I like that, very much.
If you're not in the area, call around and see if they do leasing. It's worth checking out.
Anyway, my installation:
The crew came out just before seven am on April 30th. Rob was the gent in charge of the crew, and I surprised him when I went outside. I'd heard weird pounding and thumping on the roof (remember, we don't have an attic, the ceiling vaults right up to the inside of the roof). He didn't want to knock until 7, just in case we weren't ready and awake, and they were just putting their coolers and tools up there, getting ready to start hauling up the big stuff! I was awake, it was a school day, but I thought that was pretty nice of them.
The first day they were here, they worked until about 2:30, and got the racks up, as well as all the conduits and the space prepared for the inverter to be installed in the garage. The noise was very strange. Hearing people walk up on the roof (basically over my head as I was in the living room) was odd enough; hearing the tools, the saws and hammering, that was even stranger! There were a couple times it sounded like they were sanding off my shingles!
|Racks on the roof|
|Little bit better look at them|
|The inverter, it's in the garage|
|The new box, and meter.|
Rob let me know when they were leaving, and told us Erin would email us with the time table for the panels.
Unfortunately SunPower is not as on top of things as TFS is, and it took a little over a week to get our panels shipped out. So it took until the 14th for the panels to get here. Bright and early on the 15th, though, Rob and the crew were back out, putting those gorgeous black panels on my roof racks. The next day they finished up and did the walk through, explaining turning it on and such as well as what to watch for (say if the lights weren't on, that'd be a bad thing!) We also signed and emailed back the final bits of paperwork for SunPower. I must have used a mouse to sign my name a dozen times on that contract! I've gotten pretty good at it, actually.
|Aren't they beautiful!!|
The county inspector showed up the next day, on the 17th and in four minutes flat decided everything was up to code! That was ok with me, though, as Pima County went ahead and contacted TEP and told them to come out and change up our electricity meter. We also got a new one-- one that goes forward and backward to show when we're feeding electricity to the grid as well as when we're taking from it. [That whole thing is really something, I think. But I'm a geek and get excited about strange things.]
The final piece to the puzzle arrived about ten am on May 22nd. The TEP tech cut the power for less than ten seconds and had swapped out the meter! These guys really know their stuff, if they can do it that fast.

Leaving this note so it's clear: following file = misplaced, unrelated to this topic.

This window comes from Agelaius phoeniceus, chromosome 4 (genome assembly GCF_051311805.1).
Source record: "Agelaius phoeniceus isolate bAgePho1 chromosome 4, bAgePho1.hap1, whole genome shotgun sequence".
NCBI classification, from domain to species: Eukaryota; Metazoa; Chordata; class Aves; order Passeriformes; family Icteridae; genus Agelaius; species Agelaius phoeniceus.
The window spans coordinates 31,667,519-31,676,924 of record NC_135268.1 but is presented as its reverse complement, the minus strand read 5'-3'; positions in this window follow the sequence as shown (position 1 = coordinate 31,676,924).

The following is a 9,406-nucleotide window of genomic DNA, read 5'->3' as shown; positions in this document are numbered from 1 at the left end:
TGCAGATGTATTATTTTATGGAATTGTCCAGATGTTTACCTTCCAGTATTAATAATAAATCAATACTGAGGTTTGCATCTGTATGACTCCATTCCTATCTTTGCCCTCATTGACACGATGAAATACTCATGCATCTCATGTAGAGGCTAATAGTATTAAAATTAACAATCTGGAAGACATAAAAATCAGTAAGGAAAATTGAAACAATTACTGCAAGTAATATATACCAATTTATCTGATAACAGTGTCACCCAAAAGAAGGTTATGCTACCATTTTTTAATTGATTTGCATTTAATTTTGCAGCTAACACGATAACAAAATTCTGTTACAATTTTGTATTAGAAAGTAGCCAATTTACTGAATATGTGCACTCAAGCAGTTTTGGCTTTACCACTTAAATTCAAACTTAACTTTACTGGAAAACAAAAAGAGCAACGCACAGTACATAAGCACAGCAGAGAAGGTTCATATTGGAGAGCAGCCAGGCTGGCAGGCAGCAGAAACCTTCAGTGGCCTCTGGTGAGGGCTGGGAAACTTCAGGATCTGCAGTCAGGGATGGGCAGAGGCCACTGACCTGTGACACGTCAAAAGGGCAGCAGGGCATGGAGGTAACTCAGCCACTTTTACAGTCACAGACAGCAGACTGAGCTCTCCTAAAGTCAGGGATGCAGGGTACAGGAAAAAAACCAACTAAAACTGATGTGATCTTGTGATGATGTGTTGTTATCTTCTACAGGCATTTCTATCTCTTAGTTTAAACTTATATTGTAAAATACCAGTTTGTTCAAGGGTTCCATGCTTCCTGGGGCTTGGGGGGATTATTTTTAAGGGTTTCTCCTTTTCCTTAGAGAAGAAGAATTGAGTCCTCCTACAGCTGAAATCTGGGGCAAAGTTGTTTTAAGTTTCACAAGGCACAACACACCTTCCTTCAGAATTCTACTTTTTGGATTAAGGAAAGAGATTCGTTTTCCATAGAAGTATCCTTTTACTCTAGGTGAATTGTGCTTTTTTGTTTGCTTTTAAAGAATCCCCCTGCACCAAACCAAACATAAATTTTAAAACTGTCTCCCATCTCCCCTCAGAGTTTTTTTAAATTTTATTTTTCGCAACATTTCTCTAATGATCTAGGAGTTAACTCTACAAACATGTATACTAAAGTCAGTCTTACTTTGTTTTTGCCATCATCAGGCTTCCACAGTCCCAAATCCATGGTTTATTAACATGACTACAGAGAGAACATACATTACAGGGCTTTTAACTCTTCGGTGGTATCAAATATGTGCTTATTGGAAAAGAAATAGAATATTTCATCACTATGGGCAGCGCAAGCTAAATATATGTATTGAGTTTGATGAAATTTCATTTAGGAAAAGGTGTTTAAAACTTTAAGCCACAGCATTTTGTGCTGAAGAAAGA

So, now I have solar. The sun powers my computer! My greenie-hippie self is happy. My husband's inner hippie is happy, too.
It was sweet of them, TFS offered to host a link if my husband or I “had a blog and wanted to write about us”. I will send Erin the link next week, after the holiday, but I don't expect a link. I'm thinking my blog is too inflammatory for most Tucson readers. But it was cool of them to make the offer.
Over all I'm very pleased with the company. The work crew was impeccably professional. The gentleman who came out to set up the computer monitoring part was too. [They have a program we can use to monitor our energy usage, it's parallel to the Tendril program TEP has been beta testing, and we were lucky enough to get in on, but unfortunately we can't use them together. Our Tendril went offline.] The administrative staff was also amazing. They tried to keep us informed with as much information as they had.
Even when they didn't have much information.
That has to be my only problem with the whole thing, SunPower's lack of professionalism. It seems like a classic case of the right hand not knowing what the left hand is doing! Not something that you want to recommend, that's for sure.
They have a good product though, and I'm hoping that they can get their own administrative offices in order. My husband suggested that maybe it was a case of just not being able to keep up with the demand, and he might very well be right! It could just be that not everyone knows what the hell they're supposed to be doing [you know how it goes, “I thought he was taking care of that!” “No, I thought you were!” It happens.]
Either way, I don't think it's incompetence, so much as confusion, and that's easy enough to rectify.